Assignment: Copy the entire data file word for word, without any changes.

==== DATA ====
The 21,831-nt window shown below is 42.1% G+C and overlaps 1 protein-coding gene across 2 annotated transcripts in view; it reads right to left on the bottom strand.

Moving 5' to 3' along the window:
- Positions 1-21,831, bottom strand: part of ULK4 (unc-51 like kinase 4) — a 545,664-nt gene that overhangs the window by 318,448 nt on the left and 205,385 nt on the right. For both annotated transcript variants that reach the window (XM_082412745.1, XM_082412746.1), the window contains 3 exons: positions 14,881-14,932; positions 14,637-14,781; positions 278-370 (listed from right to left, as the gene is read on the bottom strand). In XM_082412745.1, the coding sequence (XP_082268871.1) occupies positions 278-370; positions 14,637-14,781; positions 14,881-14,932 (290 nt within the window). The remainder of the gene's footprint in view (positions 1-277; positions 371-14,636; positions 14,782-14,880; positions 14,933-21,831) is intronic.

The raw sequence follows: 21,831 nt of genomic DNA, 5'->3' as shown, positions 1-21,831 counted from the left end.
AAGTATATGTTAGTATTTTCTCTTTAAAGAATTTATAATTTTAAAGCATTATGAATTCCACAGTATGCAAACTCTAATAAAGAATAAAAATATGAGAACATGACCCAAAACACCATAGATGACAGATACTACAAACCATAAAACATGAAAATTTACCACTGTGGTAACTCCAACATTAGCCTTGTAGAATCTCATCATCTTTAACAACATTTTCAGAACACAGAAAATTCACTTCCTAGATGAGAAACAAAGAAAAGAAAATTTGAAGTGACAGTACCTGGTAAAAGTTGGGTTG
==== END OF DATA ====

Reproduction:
The 21,831-nt window shown below is 42.1% G+C and overlaps 1 protein-coding gene across 2 annotated transcripts in view; it reads right to left on the bottom strand.

Moving 5' to 3' along the window:
- Positions 1-21,831, bottom strand: part of ULK4 (unc-51 like kinase 4) — a 545,664-nt gene that overhangs the window by 318,448 nt on the left and 205,385 nt on the right. For both annotated transcript variants that reach the window (XM_082412745.1, XM_082412746.1), the window contains 3 exons: positions 14,881-14,932; positions 14,637-14,781; positions 278-370 (listed from right to left, as the gene is read on the bottom strand). In XM_082412745.1, the coding sequence (XP_082268871.1) occupies positions 278-370; positions 14,637-14,781; positions 14,881-14,932 (290 nt within the window). The remainder of the gene's footprint in view (positions 1-277; positions 371-14,636; positions 14,782-14,880; positions 14,933-21,831) is intronic.

The raw sequence follows: 21,831 nt of genomic DNA, 5'->3' as shown, positions 1-21,831 counted from the left end.
AAGTATATGTTAGTATTTTCTCTTTAAAGAATTTATAATTTTAAAGCATTATGAATTCCACAGTATGCAAACTCTAATAAAGAATAAAAATATGAGAACATGACCCAAAACACCATAGATGACAGATACTACAAACCATAAAACATGAAAATTTACCACTGTGGTAACTCCAACATTAGCCTTGTAGAATCTCATCATCTTTAACAACATTTTCAGAACACAGAAAATTCACTTCCTAGATGAGAAACAAAGAAAAGAAAATTTGAAGTGACAGTACCTGGTAAAAGTTGGGTTG